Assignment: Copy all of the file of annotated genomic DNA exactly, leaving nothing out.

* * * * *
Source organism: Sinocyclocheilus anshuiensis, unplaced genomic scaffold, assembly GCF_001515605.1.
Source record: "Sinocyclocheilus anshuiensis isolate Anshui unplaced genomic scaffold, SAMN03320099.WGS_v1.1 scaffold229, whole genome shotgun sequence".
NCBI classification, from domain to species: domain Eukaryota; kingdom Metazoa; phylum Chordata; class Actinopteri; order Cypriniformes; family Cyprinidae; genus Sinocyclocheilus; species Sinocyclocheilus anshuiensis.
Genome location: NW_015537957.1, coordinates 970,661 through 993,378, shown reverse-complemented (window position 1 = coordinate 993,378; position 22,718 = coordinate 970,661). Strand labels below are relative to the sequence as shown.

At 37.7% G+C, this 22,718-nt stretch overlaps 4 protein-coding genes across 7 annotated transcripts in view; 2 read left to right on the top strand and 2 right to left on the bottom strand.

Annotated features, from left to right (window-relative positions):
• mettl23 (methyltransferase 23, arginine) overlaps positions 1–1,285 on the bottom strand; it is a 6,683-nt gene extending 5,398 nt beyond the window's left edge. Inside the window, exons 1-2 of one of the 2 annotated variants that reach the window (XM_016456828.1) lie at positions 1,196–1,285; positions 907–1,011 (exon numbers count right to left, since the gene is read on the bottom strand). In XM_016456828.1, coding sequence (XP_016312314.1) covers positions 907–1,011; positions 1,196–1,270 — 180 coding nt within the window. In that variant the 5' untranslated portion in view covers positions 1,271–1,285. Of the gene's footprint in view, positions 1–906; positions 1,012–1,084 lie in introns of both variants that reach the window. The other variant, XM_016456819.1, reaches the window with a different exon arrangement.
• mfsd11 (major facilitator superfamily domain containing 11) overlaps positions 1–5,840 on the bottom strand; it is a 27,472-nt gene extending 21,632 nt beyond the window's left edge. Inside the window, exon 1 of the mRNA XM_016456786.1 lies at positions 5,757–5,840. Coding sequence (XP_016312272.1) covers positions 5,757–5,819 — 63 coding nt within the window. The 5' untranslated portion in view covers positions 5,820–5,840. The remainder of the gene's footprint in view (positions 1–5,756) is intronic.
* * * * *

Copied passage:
Source organism: Sinocyclocheilus anshuiensis, unplaced genomic scaffold, assembly GCF_001515605.1.
Source record: "Sinocyclocheilus anshuiensis isolate Anshui unplaced genomic scaffold, SAMN03320099.WGS_v1.1 scaffold229, whole genome shotgun sequence".
NCBI classification, from domain to species: domain Eukaryota; kingdom Metazoa; phylum Chordata; class Actinopteri; order Cypriniformes; family Cyprinidae; genus Sinocyclocheilus; species Sinocyclocheilus anshuiensis.
Genome location: NW_015537957.1, coordinates 970,661 through 993,378, shown reverse-complemented (window position 1 = coordinate 993,378; position 22,718 = coordinate 970,661). Strand labels below are relative to the sequence as shown.

At 37.7% G+C, this 22,718-nt stretch overlaps 4 protein-coding genes across 7 annotated transcripts in view; 2 read left to right on the top strand and 2 right to left on the bottom strand.

Annotated features, from left to right (window-relative positions):
• mettl23 (methyltransferase 23, arginine) overlaps positions 1–1,285 on the bottom strand; it is a 6,683-nt gene extending 5,398 nt beyond the window's left edge. Inside the window, exons 1-2 of one of the 2 annotated variants that reach the window (XM_016456828.1) lie at positions 1,196–1,285; positions 907–1,011 (exon numbers count right to left, since the gene is read on the bottom strand). In XM_016456828.1, coding sequence (XP_016312314.1) covers positions 907–1,011; positions 1,196–1,270 — 180 coding nt within the window. In that variant the 5' untranslated portion in view covers positions 1,271–1,285. Of the gene's footprint in view, positions 1–906; positions 1,012–1,084 lie in introns of both variants that reach the window. The other variant, XM_016456819.1, reaches the window with a different exon arrangement.
• mfsd11 (major facilitator superfamily domain containing 11) overlaps positions 1–5,840 on the bottom strand; it is a 27,472-nt gene extending 21,632 nt beyond the window's left edge. Inside the window, exon 1 of the mRNA XM_016456786.1 lies at positions 5,757–5,840. Coding sequence (XP_016312272.1) covers positions 5,757–5,819 — 63 coding nt within the window. The 5' untranslated portion in view covers positions 5,820–5,840. The remainder of the gene's footprint in view (positions 1–5,756) is intronic.